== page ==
The powerful statewide business lobby Wisconsin Manufacturers & Commerce, (WMC), likes the Assembly's 'Mine-Wherever-You-Want' bill because it loosens regulatory procedures, eliminates public input and eases protections for land and waterways - - what we generally call "the environment" - - to serve private interests
The bill could pass the Assembly later this month, with the Senate and Gov. Walker waiting compliantly in the wings.
Yet with everything going its way - -its sister organization in Milwaukee just told its members that 2011 had been the best year since Genesis - - the WMC is irked. Why so unhappy?
Seems that the Journal Sentinel editorial board had the temerity a few days ago to object to the bill's more preposterously anti-democratic, selfish and imperious provisions, as well as its sloppily-scheduled hearing - - and suggest it be land-filled.
Give the paper credit. It may have endorsed Scott Walker for Governor, but people who have read the bill see right through it, and that includes the paper's editorial writers, who said on December 17th it was:
...a travesty of legislation that will significantly weaken environmental protections and reduce citizen participation in the permitting process. It's almost as if children had replaced Republican legislators and had dared each other to see just how outrageous they could make this bill.Even the word "cowardice" was used to describe the bill's mystery originators, as no legislator had the you-know-whats to sign it as a sponsor.
So the WMC, fearing any delay to the year-long (and perhaps soon-to-end) Walker/Fitzgerald brothers' juggernaut, and being unaccustomed these days to criticism longer than what fits on a State Capitol picket sign, felt it needed to rip the paper.
It even trotted out a sophomoric imitation of PolitiFact - - "False Statement: Reality Check" - - in a huffy, crocodile-tear stained letter to legislators about the editorial (you find the full text in a pdf link at the WMC "statement," cited here):
While we expect environmental groups to engage in this level of hyperbole, it is unfortunate that a newspaper failed to substantiate their claims before using them in an editorial.And the paper calmly held its ground, repeating that the Assembly bill should be dumped:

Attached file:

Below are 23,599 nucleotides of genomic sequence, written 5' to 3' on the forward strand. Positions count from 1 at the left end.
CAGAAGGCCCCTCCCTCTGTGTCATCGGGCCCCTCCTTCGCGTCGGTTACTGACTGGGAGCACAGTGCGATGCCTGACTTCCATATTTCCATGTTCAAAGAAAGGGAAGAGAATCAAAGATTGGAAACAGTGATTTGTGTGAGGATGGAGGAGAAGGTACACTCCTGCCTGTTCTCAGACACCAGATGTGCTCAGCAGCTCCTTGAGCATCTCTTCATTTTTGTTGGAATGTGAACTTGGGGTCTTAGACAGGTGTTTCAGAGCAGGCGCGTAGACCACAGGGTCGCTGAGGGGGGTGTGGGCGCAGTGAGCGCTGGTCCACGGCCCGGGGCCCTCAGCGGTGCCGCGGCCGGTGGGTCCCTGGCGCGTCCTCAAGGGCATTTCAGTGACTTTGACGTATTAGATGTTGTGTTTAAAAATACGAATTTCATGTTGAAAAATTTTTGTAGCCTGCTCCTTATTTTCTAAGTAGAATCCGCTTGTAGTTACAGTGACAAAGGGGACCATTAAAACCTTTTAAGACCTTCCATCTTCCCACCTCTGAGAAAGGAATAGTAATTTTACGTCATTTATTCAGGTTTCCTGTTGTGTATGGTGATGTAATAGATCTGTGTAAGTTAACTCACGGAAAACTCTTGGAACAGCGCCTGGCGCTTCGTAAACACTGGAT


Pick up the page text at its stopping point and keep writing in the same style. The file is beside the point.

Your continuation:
In order to further a factual and honest debate about this legislation, we have taken the time to refute the false statements from the Journal Sentinel’s editorial...
On Sunday, we published an editorial critical of a new iron mining bill proposed in the Wisconsin Legislature. We stand by that view.I'd posted several commentaries on the bill - - here's one - - and it's great that the environment and open government with people participating are getting much needed help from the paper in this fight.
The editorial stressed that an iron mine would provide needed jobs and a stronger economy, especially in northern Wisconsin, and that streamlining the current permitting process makes sense, as long as there is no significant damage to rules and laws governing environmental protection.
But the proposed legislation simply goes too far in weakening those protections and in lessening the opportunities for citizen input. In our reading of the bill, it loosens protections to the point that political pressure could come to bear on the state Department of Natural Resources to ensure that a mine gets built.
As we concluded in the editorial, Wisconsin needs this mine; it does not need this legislation. Our view on this hasn't changed.
The WMC has blundered badly here.
On my ineptitude scale, this is definitely level five - - past wobble, stumble, knee-scrape and even pratfall to meltdown.
One last thing: the WMC's gratuitous line, "While we expect environmental groups to engage in this level of hyperbole..." misses the essential point it has long-overlooked while carrying water for special intersts from mining companies to road-builders:
In Wisconsin, the environment is the economy.